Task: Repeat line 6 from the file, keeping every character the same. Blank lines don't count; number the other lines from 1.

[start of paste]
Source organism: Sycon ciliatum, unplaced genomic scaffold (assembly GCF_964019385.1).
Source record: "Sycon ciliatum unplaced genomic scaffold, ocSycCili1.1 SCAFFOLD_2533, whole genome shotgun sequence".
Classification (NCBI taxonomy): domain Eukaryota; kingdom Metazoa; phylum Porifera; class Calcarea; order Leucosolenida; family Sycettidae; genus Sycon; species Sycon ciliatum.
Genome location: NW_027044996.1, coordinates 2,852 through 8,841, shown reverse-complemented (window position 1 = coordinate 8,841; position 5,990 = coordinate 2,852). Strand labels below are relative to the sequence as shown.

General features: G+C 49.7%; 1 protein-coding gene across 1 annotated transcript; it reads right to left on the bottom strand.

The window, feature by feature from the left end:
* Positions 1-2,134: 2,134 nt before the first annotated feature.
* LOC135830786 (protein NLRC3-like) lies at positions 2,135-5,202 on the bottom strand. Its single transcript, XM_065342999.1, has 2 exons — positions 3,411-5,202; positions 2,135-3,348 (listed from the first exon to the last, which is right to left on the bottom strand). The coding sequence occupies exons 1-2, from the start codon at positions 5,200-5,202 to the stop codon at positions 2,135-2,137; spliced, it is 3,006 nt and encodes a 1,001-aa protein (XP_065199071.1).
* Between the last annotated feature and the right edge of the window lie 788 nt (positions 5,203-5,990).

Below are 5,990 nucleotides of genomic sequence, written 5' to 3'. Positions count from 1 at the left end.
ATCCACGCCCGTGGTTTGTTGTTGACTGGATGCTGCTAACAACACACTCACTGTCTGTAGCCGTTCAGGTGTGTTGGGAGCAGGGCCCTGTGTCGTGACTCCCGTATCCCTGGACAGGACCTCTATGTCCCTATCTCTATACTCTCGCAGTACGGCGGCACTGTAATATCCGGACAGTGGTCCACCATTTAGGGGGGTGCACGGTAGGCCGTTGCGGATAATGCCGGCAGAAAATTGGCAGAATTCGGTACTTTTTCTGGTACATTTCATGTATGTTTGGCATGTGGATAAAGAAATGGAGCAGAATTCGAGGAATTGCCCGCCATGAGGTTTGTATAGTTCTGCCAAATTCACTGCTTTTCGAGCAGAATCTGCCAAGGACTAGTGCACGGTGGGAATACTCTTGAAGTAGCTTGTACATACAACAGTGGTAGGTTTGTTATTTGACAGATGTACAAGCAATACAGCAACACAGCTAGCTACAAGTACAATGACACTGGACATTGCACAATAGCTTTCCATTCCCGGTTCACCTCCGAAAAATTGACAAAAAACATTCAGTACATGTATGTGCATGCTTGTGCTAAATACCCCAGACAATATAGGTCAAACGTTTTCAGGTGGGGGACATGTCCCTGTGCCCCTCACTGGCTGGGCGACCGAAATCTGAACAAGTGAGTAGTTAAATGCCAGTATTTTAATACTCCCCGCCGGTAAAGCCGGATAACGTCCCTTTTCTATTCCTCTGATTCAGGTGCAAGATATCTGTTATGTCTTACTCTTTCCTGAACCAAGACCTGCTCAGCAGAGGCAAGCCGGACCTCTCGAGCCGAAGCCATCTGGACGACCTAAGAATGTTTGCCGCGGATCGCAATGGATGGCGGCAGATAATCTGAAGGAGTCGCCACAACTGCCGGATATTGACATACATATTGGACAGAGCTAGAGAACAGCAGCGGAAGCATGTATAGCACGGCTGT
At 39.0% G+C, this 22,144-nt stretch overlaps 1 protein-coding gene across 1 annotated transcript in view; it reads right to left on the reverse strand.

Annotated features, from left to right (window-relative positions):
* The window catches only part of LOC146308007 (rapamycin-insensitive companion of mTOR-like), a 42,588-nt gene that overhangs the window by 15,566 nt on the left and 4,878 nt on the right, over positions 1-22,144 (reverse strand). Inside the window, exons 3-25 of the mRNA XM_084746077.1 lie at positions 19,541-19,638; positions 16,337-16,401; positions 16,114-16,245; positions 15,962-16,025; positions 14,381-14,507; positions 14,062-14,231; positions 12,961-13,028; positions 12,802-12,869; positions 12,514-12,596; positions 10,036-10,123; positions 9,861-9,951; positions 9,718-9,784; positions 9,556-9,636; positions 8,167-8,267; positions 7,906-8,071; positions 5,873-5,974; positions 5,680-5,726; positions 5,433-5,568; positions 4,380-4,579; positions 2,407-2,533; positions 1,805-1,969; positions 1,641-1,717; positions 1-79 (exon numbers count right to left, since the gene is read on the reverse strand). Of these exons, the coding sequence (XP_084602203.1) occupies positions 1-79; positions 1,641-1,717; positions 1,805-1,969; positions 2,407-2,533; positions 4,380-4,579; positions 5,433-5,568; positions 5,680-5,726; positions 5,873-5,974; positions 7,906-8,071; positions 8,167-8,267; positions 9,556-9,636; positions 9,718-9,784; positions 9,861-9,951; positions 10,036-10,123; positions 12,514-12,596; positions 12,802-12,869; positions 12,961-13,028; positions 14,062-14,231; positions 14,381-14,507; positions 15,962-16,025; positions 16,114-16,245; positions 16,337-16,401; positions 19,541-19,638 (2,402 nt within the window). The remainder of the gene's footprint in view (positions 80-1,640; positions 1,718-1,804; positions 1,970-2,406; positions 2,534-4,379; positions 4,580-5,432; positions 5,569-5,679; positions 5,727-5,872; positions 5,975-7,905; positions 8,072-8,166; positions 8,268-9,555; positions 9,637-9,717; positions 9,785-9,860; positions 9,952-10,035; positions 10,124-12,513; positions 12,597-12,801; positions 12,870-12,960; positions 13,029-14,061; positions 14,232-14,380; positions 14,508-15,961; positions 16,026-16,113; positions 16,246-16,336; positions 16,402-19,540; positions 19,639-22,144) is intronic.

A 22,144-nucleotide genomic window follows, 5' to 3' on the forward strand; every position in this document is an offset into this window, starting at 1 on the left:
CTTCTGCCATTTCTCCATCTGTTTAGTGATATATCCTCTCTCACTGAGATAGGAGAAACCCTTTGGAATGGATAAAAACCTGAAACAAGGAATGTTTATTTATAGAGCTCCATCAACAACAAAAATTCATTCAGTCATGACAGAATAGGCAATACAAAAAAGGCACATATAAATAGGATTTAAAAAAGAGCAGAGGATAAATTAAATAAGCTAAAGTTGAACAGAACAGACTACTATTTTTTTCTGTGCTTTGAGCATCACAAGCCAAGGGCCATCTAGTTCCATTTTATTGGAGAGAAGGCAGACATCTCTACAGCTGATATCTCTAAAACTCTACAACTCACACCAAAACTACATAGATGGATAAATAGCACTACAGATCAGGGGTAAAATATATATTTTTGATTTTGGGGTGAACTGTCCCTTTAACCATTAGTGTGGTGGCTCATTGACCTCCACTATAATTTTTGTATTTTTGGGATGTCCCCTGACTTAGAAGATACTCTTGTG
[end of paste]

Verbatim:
The window, feature by feature from the left end: